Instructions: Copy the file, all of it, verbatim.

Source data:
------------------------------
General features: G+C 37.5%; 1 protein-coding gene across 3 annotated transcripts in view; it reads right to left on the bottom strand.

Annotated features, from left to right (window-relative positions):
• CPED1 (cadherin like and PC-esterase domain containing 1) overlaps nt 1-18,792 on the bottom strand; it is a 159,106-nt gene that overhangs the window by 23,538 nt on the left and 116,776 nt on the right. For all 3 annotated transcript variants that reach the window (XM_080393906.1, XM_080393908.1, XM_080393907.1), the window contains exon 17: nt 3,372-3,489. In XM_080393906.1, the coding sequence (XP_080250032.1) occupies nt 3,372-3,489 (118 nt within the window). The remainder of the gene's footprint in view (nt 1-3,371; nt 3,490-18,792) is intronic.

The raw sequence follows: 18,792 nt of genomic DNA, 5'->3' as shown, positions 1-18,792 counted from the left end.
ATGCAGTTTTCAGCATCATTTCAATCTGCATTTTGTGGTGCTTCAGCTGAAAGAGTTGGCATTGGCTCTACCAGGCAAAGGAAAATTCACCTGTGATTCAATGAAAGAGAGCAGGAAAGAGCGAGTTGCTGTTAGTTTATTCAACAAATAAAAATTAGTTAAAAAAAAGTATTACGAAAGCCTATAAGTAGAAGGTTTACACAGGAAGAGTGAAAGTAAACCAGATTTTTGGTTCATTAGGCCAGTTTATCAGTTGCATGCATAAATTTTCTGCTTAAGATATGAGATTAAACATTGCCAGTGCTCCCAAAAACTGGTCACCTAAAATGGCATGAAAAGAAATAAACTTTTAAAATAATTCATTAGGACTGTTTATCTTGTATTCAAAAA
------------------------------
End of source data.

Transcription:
General features: G+C 37.5%; 1 protein-coding gene across 3 annotated transcripts in view; it reads right to left on the bottom strand.

Annotated features, from left to right (window-relative positions):
• CPED1 (cadherin like and PC-esterase domain containing 1) overlaps nt 1-18,792 on the bottom strand; it is a 159,106-nt gene that overhangs the window by 23,538 nt on the left and 116,776 nt on the right. For all 3 annotated transcript variants that reach the window (XM_080393906.1, XM_080393908.1, XM_080393907.1), the window contains exon 17: nt 3,372-3,489. In XM_080393906.1, the coding sequence (XP_080250032.1) occupies nt 3,372-3,489 (118 nt within the window). The remainder of the gene's footprint in view (nt 1-3,371; nt 3,490-18,792) is intronic.

The raw sequence follows: 18,792 nt of genomic DNA, 5'->3' as shown, positions 1-18,792 counted from the left end.
ATGCAGTTTTCAGCATCATTTCAATCTGCATTTTGTGGTGCTTCAGCTGAAAGAGTTGGCATTGGCTCTACCAGGCAAAGGAAAATTCACCTGTGATTCAATGAAAGAGAGCAGGAAAGAGCGAGTTGCTGTTAGTTTATTCAACAAATAAAAATTAGTTAAAAAAAAGTATTACGAAAGCCTATAAGTAGAAGGTTTACACAGGAAGAGTGAAAGTAAACCAGATTTTTGGTTCATTAGGCCAGTTTATCAGTTGCATGCATAAATTTTCTGCTTAAGATATGAGATTAAACATTGCCAGTGCTCCCAAAAACTGGTCACCTAAAATGGCATGAAAAGAAATAAACTTTTAAAATAATTCATTAGGACTGTTTATCTTGTATTCAAAAA